Organized labor hasn't been this scarce in the U.S. since FDR was president. Is that the real source of the middle class' woes? Is the problem worth trying to fix? This is your turn to tell us.
It hasn't been a good week for unions in America. Actually, it hasn't been a good half-century for them, either.
Six days ago in Wisconsin, Gov. Scott Walker won reelection after he championed bold steps to curb the power of organized labor. Meanwhile, in California, voters in San Diego and San Jose approved plans to cut benefits for new hires and old workers in public unions. These votes didn't announce a new trend. They reminded us of a very old one.
With the 30 year-decline of manufacturing employment, union membership has fallen to its lowest rate since the 1930s. At the same time, the middle class' share of total income has slipped below 50% ... and kept falling. A graph (like the one below) can only prove correlation, not causation. But some economists suggest that the erosion of union membership is one of the most important factors in explaining the demise of the middle class.
The red ski slope line is lamentable. But was it inevitable? According to a new study I reported on last week, "The Rise and Fall of U.S. Unions," by Emin M. Dinlersoz and Jeremy Greenwood, technological innovation both gave life to our unions and helped to destroy them. Here's how that worked: In the early 20th century, manufacturing technology turned workers into specialized cogs. Union membership accelerated among the unskilled workers, who were suddenly crucial and irreplaceable actors in the assembly line economy. But in the next technology revolution, unskilled workers lost their monopoly to overseas laborers and machines, and IT gave preference to skilled workers. As a result, many unions lost their effectiveness and appeal, and financial returns flowed away from this middle class. Once again, all cliches about correlation and causation aside, this graph suggests a strong relationship between union membership (blue) and income inequality (green-dotted).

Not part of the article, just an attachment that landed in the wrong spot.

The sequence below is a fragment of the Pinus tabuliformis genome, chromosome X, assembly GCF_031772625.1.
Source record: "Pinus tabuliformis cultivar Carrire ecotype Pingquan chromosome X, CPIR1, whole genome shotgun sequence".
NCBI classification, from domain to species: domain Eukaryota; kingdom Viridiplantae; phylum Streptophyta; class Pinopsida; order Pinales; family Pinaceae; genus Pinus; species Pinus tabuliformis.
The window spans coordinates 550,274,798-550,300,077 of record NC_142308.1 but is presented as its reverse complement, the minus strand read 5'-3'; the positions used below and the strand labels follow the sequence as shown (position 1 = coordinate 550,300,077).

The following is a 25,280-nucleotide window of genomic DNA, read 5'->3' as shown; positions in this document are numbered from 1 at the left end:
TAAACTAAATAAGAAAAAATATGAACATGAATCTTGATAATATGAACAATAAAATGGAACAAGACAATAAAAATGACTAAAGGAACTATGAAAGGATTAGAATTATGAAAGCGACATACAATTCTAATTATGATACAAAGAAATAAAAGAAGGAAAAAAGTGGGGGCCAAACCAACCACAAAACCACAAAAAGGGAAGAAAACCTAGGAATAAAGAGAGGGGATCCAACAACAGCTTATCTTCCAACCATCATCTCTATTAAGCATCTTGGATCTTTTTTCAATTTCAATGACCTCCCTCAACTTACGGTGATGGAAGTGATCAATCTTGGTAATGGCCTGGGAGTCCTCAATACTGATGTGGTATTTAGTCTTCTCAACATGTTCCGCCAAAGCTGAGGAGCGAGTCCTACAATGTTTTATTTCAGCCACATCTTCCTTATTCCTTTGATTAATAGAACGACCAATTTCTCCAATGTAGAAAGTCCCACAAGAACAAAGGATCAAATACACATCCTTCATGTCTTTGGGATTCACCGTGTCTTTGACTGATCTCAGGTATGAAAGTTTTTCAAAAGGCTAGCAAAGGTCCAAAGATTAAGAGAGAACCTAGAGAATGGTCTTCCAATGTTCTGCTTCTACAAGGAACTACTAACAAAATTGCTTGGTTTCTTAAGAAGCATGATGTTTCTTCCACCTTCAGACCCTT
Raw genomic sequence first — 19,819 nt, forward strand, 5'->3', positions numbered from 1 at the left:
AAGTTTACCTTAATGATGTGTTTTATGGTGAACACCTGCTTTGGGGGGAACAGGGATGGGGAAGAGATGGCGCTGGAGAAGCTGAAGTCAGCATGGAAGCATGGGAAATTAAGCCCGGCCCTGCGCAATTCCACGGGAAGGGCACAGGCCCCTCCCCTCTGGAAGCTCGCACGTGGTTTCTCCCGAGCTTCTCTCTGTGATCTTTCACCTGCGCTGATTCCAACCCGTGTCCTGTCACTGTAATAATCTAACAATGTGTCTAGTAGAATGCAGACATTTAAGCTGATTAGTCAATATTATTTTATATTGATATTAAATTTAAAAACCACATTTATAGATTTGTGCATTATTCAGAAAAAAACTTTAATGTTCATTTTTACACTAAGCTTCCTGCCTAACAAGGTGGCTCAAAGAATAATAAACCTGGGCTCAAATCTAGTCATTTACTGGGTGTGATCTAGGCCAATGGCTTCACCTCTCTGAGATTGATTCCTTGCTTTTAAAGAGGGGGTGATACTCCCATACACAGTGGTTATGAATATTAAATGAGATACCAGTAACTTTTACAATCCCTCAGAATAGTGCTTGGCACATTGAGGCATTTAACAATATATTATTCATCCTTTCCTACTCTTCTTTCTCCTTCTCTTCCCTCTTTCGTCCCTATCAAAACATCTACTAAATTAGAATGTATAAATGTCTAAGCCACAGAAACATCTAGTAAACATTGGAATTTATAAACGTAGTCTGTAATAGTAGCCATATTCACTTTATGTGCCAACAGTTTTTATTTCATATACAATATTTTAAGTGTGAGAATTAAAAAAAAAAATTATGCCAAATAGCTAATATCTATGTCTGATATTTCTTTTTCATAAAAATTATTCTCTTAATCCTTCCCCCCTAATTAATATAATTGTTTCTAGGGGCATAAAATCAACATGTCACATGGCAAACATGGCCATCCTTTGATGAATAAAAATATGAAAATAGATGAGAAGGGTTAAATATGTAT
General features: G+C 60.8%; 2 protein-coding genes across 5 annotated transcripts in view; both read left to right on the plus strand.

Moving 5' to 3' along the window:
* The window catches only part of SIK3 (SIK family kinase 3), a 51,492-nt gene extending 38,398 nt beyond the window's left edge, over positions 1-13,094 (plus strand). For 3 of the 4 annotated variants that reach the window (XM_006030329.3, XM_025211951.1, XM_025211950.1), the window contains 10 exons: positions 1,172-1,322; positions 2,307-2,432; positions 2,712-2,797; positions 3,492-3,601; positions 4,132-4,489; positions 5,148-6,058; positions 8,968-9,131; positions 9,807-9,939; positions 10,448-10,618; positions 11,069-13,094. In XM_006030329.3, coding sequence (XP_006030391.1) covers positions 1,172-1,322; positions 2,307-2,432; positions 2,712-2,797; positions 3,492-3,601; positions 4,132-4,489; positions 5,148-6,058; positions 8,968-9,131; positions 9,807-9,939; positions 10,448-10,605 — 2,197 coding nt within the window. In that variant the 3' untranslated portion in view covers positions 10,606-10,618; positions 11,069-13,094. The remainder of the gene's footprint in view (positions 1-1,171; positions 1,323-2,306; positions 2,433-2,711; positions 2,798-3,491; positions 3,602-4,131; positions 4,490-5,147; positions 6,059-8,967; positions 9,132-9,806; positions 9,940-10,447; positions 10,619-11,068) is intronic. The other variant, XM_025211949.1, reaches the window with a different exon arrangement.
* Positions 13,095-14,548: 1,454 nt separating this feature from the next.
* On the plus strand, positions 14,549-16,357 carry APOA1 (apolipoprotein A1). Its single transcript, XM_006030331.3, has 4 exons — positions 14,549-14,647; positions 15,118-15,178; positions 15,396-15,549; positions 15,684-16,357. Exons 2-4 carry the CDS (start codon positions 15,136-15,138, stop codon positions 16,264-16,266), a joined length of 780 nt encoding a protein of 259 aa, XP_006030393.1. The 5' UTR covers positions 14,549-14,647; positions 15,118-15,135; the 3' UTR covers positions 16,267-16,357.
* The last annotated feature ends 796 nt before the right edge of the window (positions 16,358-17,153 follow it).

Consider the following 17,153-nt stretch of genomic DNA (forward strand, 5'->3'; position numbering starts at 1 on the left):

Here's the catch. Technological change can't explain everything. The third industrial revolution was global, but the collapse of unions in the U.S. was uniquely steep. A 2006 BLS report on the rise and fall of organized labor found that union membership was lower in the U.S. than practically every other large advanced economy, and that union membership actually increased at least until 1990, in six countries: Canada, Ireland, Norway, the Netherlands, Belgium, and Spain.
Two things seem clear: (1) Structural forces, like globalized supply chains, falling manufacturing employment, and IT developments, weakened labor's position in most developed countries; and (2) Specifically American forces -- including political opposition, epitomized by Ronald Reagan's firing of air traffic controllers in 1981, and the icky reputation of Big Labor -- accelerated labor's decline.
Here's the question I have for you: If our goal is a strong middle class, are unions the right place to focus our energy ... or are they bad for the country? Has America passed the Rubicon when it comes to organized labor ... or do we still have a reason and opportunity to pass laws that protect skilled and unskilled workers?
What I'm really asking is: In the country you want to live in, are unions necessary? Write in the comment section and I'll collect your best responses for later this week.
We want to hear what you think about this article. Submit a letter to the editor or write to firstname.lastname@example.org.